Fiver had a dream where he saw Hazel in a well stained with blood. A man was posting a sign announcing Hazel’s death, but couldn’t finish because he needed to hang Hazel up on it, but he wasn’t there. Fiver practically forced Blackberry to take him back to the place where Hazel had been shot, where Hazel was alive but the pain had driven him into a state where he did not want to live. Fiver practically dragged him back to the down, where he had to stay in a ditch for several days until his leg recovered enough to climb the hill. Kehaar knew about gun wounds and fished out the remaining pellets in Hazel’s leg. Hazel coming back alive raised everyone’s spirits considerably, and once he was well, Hazel set about planning how to get does from Efrafa.

Efrafa was ruled by General Woundwort, a rabbit whose mother had been killed before his eyes by an elil, then he was rescued by a human. Woundwort escaped, and vowed to create a warren of safety. He founded Efrafa because no men came there, and he organized the warren into Marks. The Marks rotated on silflay, and most of the time the Mark spent its time underground except to pass hraka (which was done in designated spots to remain hidden from elil and men). Daily life was controlled by Woundwort, his council, the council police (Owslafa), and the Owsla, and was oppressive. Furthermore, Woundwort organized constant and disciplined Wide Patrols, which scouted the area for anything unusual and reported it. No outside rabbits were allowed to take knowledge of Efrafa’s existence outside the warren and those trying to escape were killed.

Hazel slowly formed a plan, telling only Bigwig—if they were captured, no one could tell that which they did not know. The previous party was scared to return to Efrafa, so Hazel took only those who were willing and could be trusted, but a large enough number to have some chance of winning a fight. They slowly journeyed to Efrafa. The first night they were attacked by a fox, and Bigwig dashed across the field to some bushes on the other side, inadvertently leading the fox into a Wide Patrol (the fox killed the captain of the patrol). The next night they bivouacked at the river near Efrafa. There was a human boat, which Hazel realized could be used like the plank they used in their journey from Sandleford warren, only this time as a getaway which Wouldwort could not follow.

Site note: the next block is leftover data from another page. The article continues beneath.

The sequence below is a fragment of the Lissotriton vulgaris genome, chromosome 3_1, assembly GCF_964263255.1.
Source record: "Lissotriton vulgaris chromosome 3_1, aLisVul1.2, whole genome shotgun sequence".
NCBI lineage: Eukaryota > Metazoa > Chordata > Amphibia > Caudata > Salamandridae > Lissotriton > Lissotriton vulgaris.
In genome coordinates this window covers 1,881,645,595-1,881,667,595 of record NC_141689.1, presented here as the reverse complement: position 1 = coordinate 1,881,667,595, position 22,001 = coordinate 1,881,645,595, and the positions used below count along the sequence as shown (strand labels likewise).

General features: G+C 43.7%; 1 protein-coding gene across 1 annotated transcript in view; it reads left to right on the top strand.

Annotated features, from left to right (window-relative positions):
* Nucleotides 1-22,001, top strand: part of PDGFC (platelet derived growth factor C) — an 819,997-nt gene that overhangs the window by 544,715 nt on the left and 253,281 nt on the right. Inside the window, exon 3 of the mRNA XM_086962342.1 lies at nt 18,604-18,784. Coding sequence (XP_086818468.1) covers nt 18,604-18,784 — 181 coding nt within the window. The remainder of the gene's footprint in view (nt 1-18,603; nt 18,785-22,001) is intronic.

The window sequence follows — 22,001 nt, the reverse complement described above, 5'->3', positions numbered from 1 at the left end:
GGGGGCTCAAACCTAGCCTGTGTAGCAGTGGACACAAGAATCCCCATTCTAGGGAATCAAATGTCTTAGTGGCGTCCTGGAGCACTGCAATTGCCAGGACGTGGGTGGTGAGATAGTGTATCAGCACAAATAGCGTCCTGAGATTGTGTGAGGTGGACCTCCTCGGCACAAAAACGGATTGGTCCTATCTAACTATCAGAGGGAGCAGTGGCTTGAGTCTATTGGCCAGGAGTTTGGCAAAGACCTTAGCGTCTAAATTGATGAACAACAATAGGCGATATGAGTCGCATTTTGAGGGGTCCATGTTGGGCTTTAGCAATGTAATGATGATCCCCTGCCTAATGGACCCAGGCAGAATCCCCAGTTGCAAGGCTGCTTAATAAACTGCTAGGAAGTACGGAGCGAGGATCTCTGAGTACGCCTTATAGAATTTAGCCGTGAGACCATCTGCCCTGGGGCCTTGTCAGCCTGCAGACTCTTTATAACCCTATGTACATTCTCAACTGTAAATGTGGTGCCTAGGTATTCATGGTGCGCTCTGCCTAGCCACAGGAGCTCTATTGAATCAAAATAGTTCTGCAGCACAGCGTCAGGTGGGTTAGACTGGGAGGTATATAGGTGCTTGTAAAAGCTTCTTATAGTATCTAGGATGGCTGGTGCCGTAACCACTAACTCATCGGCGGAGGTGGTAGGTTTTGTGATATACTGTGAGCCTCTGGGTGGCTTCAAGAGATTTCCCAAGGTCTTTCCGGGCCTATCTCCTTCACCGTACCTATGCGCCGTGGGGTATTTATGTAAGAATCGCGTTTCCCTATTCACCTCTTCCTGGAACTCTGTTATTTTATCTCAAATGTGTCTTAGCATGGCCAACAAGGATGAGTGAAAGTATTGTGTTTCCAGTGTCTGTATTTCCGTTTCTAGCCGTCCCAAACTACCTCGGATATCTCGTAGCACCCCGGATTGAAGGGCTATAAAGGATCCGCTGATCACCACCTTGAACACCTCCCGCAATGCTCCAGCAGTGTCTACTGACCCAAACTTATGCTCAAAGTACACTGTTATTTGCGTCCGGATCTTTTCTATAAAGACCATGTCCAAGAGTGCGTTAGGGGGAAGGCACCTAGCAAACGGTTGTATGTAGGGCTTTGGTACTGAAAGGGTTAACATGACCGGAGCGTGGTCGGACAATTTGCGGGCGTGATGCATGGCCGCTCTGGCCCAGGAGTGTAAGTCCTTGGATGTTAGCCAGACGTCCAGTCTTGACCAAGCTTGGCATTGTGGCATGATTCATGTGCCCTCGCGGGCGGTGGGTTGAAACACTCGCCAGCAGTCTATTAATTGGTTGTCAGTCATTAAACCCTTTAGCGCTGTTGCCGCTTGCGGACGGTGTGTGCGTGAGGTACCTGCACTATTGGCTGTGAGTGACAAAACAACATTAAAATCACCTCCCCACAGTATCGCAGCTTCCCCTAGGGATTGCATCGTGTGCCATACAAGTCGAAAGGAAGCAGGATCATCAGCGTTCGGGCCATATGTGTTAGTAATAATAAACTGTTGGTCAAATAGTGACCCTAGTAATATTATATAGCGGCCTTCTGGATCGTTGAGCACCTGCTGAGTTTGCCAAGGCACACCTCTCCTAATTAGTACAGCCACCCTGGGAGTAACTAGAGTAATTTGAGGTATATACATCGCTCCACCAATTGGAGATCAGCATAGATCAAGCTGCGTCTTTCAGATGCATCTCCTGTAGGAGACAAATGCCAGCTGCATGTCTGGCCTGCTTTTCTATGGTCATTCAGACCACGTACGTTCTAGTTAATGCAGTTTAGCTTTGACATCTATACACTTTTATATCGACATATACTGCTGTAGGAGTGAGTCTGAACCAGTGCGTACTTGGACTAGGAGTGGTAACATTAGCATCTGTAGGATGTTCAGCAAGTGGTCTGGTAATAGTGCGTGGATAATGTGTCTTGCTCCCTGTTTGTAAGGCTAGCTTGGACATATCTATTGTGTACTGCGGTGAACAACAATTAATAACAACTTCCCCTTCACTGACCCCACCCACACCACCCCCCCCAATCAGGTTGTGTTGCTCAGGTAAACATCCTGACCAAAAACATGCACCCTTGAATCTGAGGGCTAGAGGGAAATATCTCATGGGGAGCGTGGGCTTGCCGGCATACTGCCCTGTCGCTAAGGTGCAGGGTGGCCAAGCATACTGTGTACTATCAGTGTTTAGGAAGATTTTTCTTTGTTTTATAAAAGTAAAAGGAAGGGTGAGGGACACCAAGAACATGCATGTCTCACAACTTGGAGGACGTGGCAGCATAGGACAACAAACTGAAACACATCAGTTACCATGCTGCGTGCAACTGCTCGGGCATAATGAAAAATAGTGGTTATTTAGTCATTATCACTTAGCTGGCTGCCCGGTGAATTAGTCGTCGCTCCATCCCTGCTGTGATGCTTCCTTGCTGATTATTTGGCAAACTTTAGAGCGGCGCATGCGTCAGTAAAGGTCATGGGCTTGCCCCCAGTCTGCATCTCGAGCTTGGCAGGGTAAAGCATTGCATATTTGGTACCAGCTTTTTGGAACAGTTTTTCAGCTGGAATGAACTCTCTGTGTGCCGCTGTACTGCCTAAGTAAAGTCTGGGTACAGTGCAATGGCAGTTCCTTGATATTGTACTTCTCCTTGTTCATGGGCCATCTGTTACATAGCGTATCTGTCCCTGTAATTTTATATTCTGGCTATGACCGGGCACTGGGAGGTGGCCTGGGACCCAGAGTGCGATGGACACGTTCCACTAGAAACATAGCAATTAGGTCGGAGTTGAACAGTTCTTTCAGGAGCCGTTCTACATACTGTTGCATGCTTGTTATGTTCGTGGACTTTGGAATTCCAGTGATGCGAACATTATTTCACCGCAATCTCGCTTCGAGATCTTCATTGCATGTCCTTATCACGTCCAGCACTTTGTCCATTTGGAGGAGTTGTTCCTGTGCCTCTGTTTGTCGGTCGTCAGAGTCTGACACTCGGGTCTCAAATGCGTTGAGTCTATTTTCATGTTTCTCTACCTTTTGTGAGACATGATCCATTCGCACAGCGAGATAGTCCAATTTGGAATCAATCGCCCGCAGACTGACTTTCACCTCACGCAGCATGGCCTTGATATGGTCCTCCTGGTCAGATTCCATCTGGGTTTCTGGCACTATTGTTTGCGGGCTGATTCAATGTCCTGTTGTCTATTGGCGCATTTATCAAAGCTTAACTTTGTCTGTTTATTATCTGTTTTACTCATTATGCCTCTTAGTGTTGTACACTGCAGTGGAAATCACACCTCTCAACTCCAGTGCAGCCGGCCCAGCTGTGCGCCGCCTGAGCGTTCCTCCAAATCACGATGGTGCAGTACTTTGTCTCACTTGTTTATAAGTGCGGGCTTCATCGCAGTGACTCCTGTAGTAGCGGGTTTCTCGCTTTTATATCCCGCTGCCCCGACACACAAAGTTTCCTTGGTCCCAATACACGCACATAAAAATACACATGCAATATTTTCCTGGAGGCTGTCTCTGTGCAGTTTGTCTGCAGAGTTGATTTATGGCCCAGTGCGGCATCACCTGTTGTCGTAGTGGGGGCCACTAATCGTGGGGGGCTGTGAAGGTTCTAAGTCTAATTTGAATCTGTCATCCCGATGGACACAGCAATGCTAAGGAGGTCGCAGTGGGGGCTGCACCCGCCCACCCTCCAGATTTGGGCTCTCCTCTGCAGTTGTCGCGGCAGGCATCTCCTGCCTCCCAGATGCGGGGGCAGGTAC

Woundwort was short on seasoned leaders when Bigwig arrived. The one that had been tricked into leaving his post to receive non-existent orders (allowing the first party to escape) had been demoted; another one had been killed by the train as he tried to intercept that party leaving; a third had been killed by an fox coming out of nowhere. So Bigwig’s arrival, though suspicious (why would any rabbit want to join Efrafa?), was welcome. He had experience in the Owsla and was a strong and sizeable rabbit, one of the biggest apart from Woundwort himself. He was assigned to a Mark and started receiving training from the captain.

Efrafa was overcrowed, and the does were restless. Overcrowding causes them the take their embryos back into their body, and the does were frustrated. The arrival of the emissaries from Hazel had triggered a group of does to ask to leave. They were denied, and they were sulking. An unfortunate side-effect of a strict rules-following culture is that no directions were given that the ringleaders be in separate Marks, merely that the group be split up, and it happened that the ringleaders were together and in Bigwig’s Mark. His captain asked him to keep an eye on them, so he told the ringleader, Hyzenthlay, to meet him in his burrow, ostensibly because he wanted to mate. (The captain had said, “if a member of the Owsla wants a doe, he has her.”)  Bigwig explained his mission and asked her to recruit anyone who was interested in leaving.